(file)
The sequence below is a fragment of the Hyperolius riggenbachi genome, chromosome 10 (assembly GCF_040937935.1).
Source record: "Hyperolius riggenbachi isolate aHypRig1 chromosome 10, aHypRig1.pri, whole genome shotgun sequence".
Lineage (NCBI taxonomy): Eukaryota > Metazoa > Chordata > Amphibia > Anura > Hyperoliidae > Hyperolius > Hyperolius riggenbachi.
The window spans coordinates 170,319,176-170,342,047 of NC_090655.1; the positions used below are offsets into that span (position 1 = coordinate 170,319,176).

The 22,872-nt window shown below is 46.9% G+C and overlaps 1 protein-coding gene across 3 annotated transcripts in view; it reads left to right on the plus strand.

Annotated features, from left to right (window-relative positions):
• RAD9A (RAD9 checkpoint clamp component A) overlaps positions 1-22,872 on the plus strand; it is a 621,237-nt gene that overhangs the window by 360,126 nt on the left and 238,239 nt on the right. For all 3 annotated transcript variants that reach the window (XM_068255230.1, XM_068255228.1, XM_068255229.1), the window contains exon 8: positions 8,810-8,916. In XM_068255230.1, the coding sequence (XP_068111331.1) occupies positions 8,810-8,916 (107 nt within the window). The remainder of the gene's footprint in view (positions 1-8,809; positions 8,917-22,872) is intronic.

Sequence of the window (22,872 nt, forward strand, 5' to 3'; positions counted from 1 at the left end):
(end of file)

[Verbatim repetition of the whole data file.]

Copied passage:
The sequence below is a fragment of the Hyperolius riggenbachi genome, chromosome 10 (assembly GCF_040937935.1).
Source record: "Hyperolius riggenbachi isolate aHypRig1 chromosome 10, aHypRig1.pri, whole genome shotgun sequence".
Lineage (NCBI taxonomy): Eukaryota > Metazoa > Chordata > Amphibia > Anura > Hyperoliidae > Hyperolius > Hyperolius riggenbachi.
The window spans coordinates 170,319,176-170,342,047 of NC_090655.1; the positions used below are offsets into that span (position 1 = coordinate 170,319,176).

The 22,872-nt window shown below is 46.9% G+C and overlaps 1 protein-coding gene across 3 annotated transcripts in view; it reads left to right on the plus strand.

Annotated features, from left to right (window-relative positions):
• RAD9A (RAD9 checkpoint clamp component A) overlaps positions 1-22,872 on the plus strand; it is a 621,237-nt gene that overhangs the window by 360,126 nt on the left and 238,239 nt on the right. For all 3 annotated transcript variants that reach the window (XM_068255230.1, XM_068255228.1, XM_068255229.1), the window contains exon 8: positions 8,810-8,916. In XM_068255230.1, the coding sequence (XP_068111331.1) occupies positions 8,810-8,916 (107 nt within the window). The remainder of the gene's footprint in view (positions 1-8,809; positions 8,917-22,872) is intronic.

Sequence of the window (22,872 nt, forward strand, 5' to 3'; positions counted from 1 at the left end):